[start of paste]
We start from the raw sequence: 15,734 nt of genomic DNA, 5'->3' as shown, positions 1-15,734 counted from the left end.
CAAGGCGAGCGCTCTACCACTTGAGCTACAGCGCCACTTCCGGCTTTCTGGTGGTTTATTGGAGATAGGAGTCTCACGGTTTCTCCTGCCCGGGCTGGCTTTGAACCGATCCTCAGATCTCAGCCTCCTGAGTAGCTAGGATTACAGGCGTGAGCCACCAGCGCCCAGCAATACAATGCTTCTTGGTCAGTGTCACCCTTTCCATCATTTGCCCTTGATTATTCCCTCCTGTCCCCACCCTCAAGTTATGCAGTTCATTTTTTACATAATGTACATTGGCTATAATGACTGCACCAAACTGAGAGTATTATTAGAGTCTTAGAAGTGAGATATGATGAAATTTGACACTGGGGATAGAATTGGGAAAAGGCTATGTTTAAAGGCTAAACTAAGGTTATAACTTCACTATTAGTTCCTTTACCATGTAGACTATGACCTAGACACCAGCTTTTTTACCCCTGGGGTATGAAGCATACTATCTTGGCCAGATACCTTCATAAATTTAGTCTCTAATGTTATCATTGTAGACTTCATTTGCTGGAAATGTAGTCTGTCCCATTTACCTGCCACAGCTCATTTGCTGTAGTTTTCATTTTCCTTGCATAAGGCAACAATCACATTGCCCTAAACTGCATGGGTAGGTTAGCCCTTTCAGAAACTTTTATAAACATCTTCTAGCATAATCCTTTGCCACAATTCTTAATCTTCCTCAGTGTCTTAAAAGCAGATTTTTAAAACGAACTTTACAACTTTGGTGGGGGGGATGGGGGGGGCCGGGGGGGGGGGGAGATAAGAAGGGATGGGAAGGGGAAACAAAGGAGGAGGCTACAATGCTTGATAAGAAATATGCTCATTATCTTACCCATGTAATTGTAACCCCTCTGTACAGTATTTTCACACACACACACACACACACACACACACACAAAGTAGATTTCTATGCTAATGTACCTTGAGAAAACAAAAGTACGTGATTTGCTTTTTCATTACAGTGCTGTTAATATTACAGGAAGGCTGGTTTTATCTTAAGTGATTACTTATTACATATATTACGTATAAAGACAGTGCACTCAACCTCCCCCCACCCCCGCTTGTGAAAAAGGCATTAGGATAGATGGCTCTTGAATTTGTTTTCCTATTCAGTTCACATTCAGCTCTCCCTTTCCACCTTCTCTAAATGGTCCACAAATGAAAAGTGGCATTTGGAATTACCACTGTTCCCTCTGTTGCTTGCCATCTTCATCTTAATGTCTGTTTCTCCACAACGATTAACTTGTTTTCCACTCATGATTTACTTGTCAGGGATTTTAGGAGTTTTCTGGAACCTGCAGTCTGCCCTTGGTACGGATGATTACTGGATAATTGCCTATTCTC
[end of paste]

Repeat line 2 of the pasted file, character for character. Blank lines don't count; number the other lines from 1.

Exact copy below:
CAAGGCGAGCGCTCTACCACTTGAGCTACAGCGCCACTTCCGGCTTTCTGGTGGTTTATTGGAGATAGGAGTCTCACGGTTTCTCCTGCCCGGGCTGGCTTTGAACCGATCCTCAGATCTCAGCCTCCTGAGTAGCTAGGATTACAGGCGTGAGCCACCAGCGCCCAGCAATACAATGCTTCTTGGTCAGTGTCACCCTTTCCATCATTTGCCCTTGATTATTCCCTCCTGTCCCCACCCTCAAGTTATGCAGTTCATTTTTTACATAATGTACATTGGCTATAATGACTGCACCAAACTGAGAGTATTATTAGAGTCTTAGAAGTGAGATATGATGAAATTTGACACTGGGGATAGAATTGGGAAAAGGCTATGTTTAAAGGCTAAACTAAGGTTATAACTTCACTATTAGTTCCTTTACCATGTAGACTATGACCTAGACACCAGCTTTTTTACCCCTGGGGTATGAAGCATACTATCTTGGCCAGATACCTTCATAAATTTAGTCTCTAATGTTATCATTGTAGACTTCATTTGCTGGAAATGTAGTCTGTCCCATTTACCTGCCACAGCTCATTTGCTGTAGTTTTCATTTTCCTTGCATAAGGCAACAATCACATTGCCCTAAACTGCATGGGTAGGTTAGCCCTTTCAGAAACTTTTATAAACATCTTCTAGCATAATCCTTTGCCACAATTCTTAATCTTCCTCAGTGTCTTAAAAGCAGATTTTTAAAACGAACTTTACAACTTTGGTGGGGGGGATGGGGGGGGCCGGGGGGGGGGGGAGATAAGAAGGGATGGGAAGGGGAAACAAAGGAGGAGGCTACAATGCTTGATAAGAAATATGCTCATTATCTTACCCATGTAATTGTAACCCCTCTGTACAGTATTTTCACACACACACACACACACACACACACACACAAAGTAGATTTCTATGCTAATGTACCTTGAGAAAACAAAAGTACGTGATTTGCTTTTTCATTACAGTGCTGTTAATATTACAGGAAGGCTGGTTTTATCTTAAGTGATTACTTATTACATATATTACGTATAAAGACAGTGCACTCAACCTCCCCCCACCCCCGCTTGTGAAAAAGGCATTAGGATAGATGGCTCTTGAATTTGTTTTCCTATTCAGTTCACATTCAGCTCTCCCTTTCCACCTTCTCTAAATGGTCCACAAATGAAAAGTGGCATTTGGAATTACCACTGTTCCCTCTGTTGCTTGCCATCTTCATCTTAATGTCTGTTTCTCCACAACGATTAACTTGTTTTCCACTCATGATTTACTTGTCAGGGATTTTAGGAGTTTTCTGGAACCTGCAGTCTGCCCTTGGTACGGATGATTACTGGATAATTGCCTATTCTC